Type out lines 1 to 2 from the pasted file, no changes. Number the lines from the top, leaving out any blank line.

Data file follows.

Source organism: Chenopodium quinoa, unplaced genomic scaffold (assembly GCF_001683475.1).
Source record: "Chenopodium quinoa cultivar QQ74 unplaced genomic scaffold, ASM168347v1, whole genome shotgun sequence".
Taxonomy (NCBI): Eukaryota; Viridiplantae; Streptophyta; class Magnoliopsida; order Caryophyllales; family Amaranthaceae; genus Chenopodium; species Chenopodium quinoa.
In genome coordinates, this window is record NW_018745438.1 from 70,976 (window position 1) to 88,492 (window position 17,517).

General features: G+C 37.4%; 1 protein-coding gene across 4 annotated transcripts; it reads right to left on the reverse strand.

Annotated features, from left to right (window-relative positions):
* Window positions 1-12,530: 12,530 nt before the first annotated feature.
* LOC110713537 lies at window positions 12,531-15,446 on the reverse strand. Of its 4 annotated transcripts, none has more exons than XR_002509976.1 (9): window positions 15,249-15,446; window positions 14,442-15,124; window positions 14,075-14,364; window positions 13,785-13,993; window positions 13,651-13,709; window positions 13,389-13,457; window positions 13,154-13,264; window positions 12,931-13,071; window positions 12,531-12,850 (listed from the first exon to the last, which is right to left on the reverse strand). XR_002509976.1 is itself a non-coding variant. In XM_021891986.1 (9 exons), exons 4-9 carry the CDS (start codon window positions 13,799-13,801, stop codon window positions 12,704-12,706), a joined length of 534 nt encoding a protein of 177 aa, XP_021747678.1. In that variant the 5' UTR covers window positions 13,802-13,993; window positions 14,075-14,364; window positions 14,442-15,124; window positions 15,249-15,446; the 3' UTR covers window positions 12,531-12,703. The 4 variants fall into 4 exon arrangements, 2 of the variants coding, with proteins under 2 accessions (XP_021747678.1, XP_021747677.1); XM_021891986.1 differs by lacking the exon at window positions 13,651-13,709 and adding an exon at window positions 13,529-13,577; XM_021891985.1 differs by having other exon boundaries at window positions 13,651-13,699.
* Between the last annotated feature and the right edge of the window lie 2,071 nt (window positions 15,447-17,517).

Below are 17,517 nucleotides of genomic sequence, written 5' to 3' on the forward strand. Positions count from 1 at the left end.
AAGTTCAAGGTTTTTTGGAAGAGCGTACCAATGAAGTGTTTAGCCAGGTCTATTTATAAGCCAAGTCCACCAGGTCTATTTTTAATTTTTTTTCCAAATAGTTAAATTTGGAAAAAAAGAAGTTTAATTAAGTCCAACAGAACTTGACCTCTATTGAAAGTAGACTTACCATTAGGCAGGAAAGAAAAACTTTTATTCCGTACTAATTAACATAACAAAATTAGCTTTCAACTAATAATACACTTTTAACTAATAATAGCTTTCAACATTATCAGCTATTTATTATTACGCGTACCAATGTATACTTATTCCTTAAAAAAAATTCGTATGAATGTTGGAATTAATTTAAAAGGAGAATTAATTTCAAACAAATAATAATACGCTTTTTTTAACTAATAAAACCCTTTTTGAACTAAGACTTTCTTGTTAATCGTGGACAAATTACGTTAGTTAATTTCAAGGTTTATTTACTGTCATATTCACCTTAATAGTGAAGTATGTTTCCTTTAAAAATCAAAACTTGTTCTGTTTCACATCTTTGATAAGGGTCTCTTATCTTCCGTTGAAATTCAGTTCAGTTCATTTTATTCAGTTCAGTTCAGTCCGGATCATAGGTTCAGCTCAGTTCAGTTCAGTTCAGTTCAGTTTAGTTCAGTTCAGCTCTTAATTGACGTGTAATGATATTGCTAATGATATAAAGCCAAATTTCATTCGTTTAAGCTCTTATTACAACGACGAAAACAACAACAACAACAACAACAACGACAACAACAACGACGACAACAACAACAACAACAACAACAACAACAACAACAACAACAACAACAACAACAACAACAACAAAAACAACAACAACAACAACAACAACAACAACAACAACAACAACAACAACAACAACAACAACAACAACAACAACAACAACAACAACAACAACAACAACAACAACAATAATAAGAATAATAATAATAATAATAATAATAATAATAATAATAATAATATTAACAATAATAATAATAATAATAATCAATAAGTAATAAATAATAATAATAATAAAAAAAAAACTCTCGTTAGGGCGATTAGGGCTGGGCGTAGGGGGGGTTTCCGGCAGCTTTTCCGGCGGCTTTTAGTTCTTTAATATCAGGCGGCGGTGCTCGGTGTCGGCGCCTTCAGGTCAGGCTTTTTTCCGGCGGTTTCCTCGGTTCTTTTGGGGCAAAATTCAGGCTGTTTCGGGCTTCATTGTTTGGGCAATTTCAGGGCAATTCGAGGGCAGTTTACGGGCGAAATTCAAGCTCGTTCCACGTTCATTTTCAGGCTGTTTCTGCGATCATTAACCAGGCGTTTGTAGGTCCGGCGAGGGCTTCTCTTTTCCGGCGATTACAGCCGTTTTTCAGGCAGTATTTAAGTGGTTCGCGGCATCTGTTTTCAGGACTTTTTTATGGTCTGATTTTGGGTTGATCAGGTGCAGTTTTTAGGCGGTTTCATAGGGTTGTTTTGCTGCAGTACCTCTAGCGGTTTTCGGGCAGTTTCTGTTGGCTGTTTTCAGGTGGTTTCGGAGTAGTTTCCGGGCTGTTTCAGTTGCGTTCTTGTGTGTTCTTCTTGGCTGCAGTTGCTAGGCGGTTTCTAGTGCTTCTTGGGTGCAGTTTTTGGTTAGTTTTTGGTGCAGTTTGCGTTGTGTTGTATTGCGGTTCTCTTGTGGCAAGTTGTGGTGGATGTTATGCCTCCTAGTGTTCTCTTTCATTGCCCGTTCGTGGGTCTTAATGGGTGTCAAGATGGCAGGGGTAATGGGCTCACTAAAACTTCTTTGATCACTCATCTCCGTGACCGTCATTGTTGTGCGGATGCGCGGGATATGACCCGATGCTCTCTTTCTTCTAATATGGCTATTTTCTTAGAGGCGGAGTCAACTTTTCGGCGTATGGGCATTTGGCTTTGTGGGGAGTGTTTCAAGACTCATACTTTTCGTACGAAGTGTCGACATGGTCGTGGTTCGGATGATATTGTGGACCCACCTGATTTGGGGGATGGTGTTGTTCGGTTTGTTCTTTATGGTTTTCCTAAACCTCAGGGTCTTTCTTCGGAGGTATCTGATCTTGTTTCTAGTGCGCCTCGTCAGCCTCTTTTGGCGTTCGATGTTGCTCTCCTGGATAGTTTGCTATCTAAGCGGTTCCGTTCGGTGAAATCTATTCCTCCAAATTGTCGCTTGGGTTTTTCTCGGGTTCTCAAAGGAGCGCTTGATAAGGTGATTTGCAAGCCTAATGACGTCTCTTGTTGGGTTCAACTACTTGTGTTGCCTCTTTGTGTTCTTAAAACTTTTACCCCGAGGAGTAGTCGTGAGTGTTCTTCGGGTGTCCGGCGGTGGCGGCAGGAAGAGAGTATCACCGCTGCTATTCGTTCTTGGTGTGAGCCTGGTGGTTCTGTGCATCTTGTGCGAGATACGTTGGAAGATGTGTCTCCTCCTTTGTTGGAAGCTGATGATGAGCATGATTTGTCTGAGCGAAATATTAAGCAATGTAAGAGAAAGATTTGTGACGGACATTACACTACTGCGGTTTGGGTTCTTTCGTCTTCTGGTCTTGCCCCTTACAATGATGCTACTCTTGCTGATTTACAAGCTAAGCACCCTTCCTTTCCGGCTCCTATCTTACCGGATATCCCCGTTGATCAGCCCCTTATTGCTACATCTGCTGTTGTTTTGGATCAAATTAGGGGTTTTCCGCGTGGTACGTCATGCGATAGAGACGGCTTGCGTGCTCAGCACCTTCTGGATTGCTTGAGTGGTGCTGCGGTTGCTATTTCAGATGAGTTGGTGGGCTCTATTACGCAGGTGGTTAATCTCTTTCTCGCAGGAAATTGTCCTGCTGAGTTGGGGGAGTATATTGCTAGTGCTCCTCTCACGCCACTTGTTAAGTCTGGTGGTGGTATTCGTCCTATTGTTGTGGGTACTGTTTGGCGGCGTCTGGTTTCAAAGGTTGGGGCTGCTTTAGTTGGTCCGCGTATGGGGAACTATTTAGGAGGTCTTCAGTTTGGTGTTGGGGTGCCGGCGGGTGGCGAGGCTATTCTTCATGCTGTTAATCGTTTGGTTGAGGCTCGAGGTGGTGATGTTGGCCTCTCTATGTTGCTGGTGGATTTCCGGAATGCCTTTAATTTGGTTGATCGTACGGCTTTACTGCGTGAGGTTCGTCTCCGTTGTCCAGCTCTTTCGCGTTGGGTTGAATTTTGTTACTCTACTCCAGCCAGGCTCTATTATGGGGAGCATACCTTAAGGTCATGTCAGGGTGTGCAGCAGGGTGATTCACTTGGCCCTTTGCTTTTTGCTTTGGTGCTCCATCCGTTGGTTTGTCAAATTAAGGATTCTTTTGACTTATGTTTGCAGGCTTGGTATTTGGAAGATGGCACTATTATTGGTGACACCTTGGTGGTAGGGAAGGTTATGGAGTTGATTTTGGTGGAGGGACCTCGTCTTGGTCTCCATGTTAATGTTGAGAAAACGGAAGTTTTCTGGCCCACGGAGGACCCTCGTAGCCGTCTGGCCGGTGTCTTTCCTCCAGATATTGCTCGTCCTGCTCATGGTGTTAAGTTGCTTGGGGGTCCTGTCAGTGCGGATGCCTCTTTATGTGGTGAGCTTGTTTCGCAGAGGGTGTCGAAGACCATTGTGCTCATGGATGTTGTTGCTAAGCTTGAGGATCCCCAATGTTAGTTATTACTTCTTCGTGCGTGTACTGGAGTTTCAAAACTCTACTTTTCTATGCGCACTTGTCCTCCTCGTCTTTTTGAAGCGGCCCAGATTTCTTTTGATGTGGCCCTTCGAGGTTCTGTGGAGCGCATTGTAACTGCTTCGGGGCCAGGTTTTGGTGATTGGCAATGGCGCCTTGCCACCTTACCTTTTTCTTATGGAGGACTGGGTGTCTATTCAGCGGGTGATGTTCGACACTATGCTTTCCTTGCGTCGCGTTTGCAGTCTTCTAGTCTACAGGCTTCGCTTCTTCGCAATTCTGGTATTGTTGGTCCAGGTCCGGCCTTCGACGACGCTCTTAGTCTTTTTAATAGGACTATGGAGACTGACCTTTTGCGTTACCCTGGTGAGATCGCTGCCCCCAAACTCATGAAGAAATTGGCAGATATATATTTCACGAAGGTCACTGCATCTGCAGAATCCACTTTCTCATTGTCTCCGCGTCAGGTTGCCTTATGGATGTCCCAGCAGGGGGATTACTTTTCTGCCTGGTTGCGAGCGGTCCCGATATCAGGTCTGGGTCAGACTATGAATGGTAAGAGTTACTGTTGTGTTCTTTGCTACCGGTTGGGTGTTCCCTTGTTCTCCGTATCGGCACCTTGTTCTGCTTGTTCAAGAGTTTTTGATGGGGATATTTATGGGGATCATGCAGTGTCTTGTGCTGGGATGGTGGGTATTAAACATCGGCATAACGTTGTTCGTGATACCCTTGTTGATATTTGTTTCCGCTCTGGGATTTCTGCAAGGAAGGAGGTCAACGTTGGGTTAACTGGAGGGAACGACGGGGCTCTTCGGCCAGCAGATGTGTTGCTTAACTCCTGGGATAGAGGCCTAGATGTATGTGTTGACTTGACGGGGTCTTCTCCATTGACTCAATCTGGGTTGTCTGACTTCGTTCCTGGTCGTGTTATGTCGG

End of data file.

Source organism: Chenopodium quinoa, unplaced genomic scaffold (assembly GCF_001683475.1).
Source record: "Chenopodium quinoa cultivar QQ74 unplaced genomic scaffold, ASM168347v1, whole genome shotgun sequence".